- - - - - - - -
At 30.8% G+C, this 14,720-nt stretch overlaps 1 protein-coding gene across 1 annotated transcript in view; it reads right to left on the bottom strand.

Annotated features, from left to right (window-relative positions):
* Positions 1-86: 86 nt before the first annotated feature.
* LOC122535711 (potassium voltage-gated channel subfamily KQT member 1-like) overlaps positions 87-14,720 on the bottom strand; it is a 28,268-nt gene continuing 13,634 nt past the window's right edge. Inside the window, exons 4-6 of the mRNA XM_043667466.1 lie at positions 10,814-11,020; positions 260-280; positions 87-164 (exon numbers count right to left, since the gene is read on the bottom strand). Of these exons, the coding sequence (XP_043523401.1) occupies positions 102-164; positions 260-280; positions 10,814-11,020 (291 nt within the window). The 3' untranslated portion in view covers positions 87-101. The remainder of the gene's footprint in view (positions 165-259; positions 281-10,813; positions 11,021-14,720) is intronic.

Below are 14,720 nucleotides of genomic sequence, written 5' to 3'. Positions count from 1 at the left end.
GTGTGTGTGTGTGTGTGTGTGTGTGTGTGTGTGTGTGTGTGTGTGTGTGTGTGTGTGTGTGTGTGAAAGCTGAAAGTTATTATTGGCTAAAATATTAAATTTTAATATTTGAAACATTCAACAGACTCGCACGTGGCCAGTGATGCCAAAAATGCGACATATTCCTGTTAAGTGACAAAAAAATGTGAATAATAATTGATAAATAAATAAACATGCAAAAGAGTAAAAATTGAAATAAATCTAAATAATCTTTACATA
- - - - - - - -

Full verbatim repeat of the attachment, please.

At 30.8% G+C, this 14,720-nt stretch overlaps 1 protein-coding gene across 1 annotated transcript in view; it reads right to left on the bottom strand.

Annotated features, from left to right (window-relative positions):
* Positions 1-86: 86 nt before the first annotated feature.
* LOC122535711 (potassium voltage-gated channel subfamily KQT member 1-like) overlaps positions 87-14,720 on the bottom strand; it is a 28,268-nt gene continuing 13,634 nt past the window's right edge. Inside the window, exons 4-6 of the mRNA XM_043667466.1 lie at positions 10,814-11,020; positions 260-280; positions 87-164 (exon numbers count right to left, since the gene is read on the bottom strand). Of these exons, the coding sequence (XP_043523401.1) occupies positions 102-164; positions 260-280; positions 10,814-11,020 (291 nt within the window). The 3' untranslated portion in view covers positions 87-101. The remainder of the gene's footprint in view (positions 165-259; positions 281-10,813; positions 11,021-14,720) is intronic.

Below are 14,720 nucleotides of genomic sequence, written 5' to 3'. Positions count from 1 at the left end.
GTGTGTGTGTGTGTGTGTGTGTGTGTGTGTGTGTGTGTGTGTGTGTGTGTGTGTGTGTGTGTGTGAAAGCTGAAAGTTATTATTGGCTAAAATATTAAATTTTAATATTTGAAACATTCAACAGACTCGCACGTGGCCAGTGATGCCAAAAATGCGACATATTCCTGTTAAGTGACAAAAAAATGTGAATAATAATTGATAAATAAATAAACATGCAAAAGAGTAAAAATTGAAATAAATCTAAATAATCTTTACATA